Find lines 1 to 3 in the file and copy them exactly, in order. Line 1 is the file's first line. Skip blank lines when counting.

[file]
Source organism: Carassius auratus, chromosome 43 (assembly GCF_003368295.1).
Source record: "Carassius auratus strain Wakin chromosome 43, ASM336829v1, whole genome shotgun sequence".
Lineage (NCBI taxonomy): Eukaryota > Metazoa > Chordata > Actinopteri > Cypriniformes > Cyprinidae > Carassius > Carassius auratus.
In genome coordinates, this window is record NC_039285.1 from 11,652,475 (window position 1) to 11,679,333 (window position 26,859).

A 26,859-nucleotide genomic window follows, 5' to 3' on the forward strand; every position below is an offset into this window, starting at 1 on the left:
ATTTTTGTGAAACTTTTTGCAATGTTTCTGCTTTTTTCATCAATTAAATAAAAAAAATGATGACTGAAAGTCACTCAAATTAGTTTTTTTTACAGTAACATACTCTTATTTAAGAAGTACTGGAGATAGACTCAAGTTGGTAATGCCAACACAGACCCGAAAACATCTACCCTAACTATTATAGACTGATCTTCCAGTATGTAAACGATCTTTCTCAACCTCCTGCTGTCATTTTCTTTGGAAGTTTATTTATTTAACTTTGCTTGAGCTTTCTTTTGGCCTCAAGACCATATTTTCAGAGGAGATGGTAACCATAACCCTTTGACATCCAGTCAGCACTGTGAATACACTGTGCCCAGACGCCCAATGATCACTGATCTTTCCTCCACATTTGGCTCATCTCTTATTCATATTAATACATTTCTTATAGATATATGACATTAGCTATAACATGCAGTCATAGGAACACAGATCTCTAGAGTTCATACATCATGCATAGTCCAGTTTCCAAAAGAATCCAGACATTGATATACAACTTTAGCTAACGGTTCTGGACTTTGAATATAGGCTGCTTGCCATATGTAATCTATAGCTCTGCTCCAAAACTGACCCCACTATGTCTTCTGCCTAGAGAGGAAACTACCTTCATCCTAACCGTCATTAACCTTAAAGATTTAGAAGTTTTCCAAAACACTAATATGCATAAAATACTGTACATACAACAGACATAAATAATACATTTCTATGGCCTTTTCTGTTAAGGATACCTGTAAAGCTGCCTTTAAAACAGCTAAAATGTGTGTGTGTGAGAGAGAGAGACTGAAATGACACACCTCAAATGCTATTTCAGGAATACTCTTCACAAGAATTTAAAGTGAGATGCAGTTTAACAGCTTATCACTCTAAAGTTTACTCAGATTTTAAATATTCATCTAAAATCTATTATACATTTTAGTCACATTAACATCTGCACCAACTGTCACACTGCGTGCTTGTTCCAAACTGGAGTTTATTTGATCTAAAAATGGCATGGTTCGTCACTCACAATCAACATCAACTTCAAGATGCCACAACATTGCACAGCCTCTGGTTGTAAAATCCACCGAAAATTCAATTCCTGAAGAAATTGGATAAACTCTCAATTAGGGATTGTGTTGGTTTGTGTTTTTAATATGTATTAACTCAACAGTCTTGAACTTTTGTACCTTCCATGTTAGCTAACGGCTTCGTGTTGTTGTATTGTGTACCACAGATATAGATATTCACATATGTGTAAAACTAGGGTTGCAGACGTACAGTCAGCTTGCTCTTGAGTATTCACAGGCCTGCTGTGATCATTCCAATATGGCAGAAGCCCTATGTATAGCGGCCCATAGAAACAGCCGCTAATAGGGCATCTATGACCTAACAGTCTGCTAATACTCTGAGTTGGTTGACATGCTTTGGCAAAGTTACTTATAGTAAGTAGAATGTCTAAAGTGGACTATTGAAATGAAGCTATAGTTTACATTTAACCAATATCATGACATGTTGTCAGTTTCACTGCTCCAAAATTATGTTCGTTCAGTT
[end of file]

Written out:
Source organism: Carassius auratus, chromosome 43 (assembly GCF_003368295.1).
Source record: "Carassius auratus strain Wakin chromosome 43, ASM336829v1, whole genome shotgun sequence".
Lineage (NCBI taxonomy): Eukaryota > Metazoa > Chordata > Actinopteri > Cypriniformes > Cyprinidae > Carassius > Carassius auratus.